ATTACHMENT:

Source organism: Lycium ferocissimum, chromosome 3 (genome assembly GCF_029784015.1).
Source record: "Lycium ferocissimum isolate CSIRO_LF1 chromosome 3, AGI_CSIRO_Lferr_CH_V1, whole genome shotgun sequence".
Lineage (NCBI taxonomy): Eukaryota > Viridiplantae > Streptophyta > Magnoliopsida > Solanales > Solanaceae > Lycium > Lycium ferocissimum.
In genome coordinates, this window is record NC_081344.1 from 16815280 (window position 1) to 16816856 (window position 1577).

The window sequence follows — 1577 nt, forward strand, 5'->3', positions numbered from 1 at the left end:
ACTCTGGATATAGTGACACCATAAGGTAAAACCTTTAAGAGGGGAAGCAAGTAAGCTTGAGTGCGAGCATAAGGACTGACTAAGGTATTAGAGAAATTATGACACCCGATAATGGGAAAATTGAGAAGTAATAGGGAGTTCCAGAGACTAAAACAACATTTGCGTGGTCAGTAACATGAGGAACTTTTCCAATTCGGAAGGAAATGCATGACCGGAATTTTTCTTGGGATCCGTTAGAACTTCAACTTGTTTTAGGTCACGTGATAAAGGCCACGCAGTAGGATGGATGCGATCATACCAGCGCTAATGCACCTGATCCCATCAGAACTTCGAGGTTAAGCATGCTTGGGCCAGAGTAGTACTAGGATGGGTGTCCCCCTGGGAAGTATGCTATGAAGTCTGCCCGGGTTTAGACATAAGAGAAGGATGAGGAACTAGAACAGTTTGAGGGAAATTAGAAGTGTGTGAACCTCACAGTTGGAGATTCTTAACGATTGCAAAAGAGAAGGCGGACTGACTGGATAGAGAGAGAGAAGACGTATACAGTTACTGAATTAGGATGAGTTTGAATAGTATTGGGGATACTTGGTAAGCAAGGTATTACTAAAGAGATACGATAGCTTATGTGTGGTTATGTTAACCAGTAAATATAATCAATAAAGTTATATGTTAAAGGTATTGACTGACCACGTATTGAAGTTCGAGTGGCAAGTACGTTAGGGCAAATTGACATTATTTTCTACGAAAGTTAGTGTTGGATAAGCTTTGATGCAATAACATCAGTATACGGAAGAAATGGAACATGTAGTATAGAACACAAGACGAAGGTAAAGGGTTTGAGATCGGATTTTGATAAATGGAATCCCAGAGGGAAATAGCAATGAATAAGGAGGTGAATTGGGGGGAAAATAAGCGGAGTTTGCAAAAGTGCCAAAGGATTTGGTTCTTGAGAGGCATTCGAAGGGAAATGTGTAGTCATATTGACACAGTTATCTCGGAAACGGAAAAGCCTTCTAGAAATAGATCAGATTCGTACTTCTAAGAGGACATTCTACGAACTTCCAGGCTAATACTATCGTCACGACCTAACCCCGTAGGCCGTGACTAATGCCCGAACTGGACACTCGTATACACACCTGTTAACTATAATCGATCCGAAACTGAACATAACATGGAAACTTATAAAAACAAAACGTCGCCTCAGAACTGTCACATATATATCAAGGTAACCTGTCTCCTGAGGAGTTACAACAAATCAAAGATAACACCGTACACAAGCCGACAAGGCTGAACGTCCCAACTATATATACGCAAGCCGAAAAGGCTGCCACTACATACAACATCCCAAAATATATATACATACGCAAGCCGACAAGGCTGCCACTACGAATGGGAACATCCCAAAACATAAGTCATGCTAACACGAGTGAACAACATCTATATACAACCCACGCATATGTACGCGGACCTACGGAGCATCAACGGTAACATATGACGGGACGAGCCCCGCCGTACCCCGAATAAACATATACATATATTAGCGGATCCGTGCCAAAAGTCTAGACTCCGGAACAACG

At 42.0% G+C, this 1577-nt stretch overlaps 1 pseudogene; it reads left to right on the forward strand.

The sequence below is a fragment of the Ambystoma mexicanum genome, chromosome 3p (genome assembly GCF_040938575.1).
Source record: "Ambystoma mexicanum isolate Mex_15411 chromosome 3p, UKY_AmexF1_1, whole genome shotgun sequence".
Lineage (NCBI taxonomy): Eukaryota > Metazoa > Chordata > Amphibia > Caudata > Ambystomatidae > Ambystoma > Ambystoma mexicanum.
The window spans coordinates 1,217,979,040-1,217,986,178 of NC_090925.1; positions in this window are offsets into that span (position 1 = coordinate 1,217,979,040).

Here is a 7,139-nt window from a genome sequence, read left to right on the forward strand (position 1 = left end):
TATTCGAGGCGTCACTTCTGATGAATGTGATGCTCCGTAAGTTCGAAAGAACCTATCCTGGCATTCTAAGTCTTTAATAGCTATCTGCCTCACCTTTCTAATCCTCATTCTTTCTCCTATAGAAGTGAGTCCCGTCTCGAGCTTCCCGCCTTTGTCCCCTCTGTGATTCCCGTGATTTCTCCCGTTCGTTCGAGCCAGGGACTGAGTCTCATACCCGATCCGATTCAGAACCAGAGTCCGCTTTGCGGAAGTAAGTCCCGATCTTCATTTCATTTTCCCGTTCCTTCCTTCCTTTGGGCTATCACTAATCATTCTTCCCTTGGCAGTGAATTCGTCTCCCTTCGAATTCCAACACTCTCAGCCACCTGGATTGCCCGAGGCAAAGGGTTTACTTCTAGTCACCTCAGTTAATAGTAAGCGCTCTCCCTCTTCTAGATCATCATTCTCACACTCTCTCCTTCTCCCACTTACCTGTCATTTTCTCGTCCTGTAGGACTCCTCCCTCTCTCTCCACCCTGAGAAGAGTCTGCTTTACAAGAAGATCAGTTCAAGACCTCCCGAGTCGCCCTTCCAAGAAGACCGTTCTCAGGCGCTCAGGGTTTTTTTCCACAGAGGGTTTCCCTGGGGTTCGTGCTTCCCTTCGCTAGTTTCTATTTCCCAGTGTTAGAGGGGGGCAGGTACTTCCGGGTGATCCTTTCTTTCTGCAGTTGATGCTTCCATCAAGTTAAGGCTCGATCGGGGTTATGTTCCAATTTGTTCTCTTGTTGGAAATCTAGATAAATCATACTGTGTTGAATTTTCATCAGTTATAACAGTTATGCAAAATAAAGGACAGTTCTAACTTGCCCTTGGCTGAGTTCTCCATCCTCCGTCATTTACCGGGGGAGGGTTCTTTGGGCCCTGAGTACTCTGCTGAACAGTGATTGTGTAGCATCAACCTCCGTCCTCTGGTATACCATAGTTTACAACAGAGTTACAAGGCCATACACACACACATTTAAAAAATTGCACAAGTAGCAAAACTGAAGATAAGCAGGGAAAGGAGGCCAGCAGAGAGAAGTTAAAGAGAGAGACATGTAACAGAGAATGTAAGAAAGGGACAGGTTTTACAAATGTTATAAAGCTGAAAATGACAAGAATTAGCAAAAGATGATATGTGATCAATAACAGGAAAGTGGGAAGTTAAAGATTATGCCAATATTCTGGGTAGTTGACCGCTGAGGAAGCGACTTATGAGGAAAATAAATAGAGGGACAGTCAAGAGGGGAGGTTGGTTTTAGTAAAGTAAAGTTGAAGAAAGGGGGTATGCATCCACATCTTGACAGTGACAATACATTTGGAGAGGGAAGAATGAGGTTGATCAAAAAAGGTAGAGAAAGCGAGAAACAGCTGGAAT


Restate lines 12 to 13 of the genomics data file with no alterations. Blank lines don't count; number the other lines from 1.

Here is a 7,139-nt window from a genome sequence, read left to right on the forward strand (position 1 = left end):
TATTCGAGGCGTCACTTCTGATGAATGTGATGCTCCGTAAGTTCGAAAGAACCTATCCTGGCATTCTAAGTCTTTAATAGCTATCTGCCTCACCTTTCTAATCCTCATTCTTTCTCCTATAGAAGTGAGTCCCGTCTCGAGCTTCCCGCCTTTGTCCCCTCTGTGATTCCCGTGATTTCTCCCGTTCGTTCGAGCCAGGGACTGAGTCTCATACCCGATCCGATTCAGAACCAGAGTCCGCTTTGCGGAAGTAAGTCCCGATCTTCATTTCATTTTCCCGTTCCTTCCTTCCTTTGGGCTATCACTAATCATTCTTCCCTTGGCAGTGAATTCGTCTCCCTTCGAATTCCAACACTCTCAGCCACCTGGATTGCCCGAGGCAAAGGGTTTACTTCTAGTCACCTCAGTTAATAGTAAGCGCTCTCCCTCTTCTAGATCATCATTCTCACACTCTCTCCTTCTCCCACTTACCTGTCATTTTCTCGTCCTGTAGGACTCCTCCCTCTCTCTCCACCCTGAGAAGAGTCTGCTTTACAAGAAGATCAGTTCAAGACCTCCCGAGTCGCCCTTCCAAGAAGACCGTTCTCAGGCGCTCAGGGTTTTTTTCCACAGAGGGTTTCCCTGGGGTTCGTGCTTCCCTTCGCTAGTTTCTATTTCCCAGTGTTAGAGGGGGGCAGGTACTTCCGGGTGATCCTTTCTTTCTGCAGTTGATGCTTCCATCAAGTTAAGGCTCGATCGGGGTTATGTTCCAATTTGTTCTCTTGTTGGAAATCTAGATAAATCATACTGTGTTGAATTTTCATCAGTTATAACAGTTATGCAAAATAAAGGACAGTTCTAACTTGCCCTTGGCTGAGTTCTCCATCCTCCGTCATTTACCGGGGGAGGGTTCTTTGGGCCCTGAGTACTCTGCTGAACAGTGATTGTGTAGCATCAACCTCCGTCCTCTGGTATACCATAGTTTACAACAGAGTTACAAGGCCATACACACACACATTTAAAAAATTGCACAAGTAGCAAAACTGAAGATAAGCAGGGAAAGGAGGCCAGCAGAGAGAAGTTAAAGAGAGAGACATGTAACAGAGAATGTAAGAAAGGGACAGGTTTTACAAATGTTATAAAGCTGAAAATGACAAGAATTAGCAAAAGATGATATGTGATCAATAACAGGAAAGTGGGAAGTTAAAGATTATGCCAATATTCTGGGTAGTTGACCGCTGAGGAAGCGACTTATGAGGAAAATAAATAGAGGGACAGTCAAGAGGGGAGGTTGGTTTTAGTAAAGTAAAGTTGAAGAAAGGGGGTATGCATCCACATCTTGACAGTGACAATACATTTGGAGAGGGAAGAATGAGGTTGATCAAAAAAGGTAGAGAAAGCGAGAAACAGCTGGAAT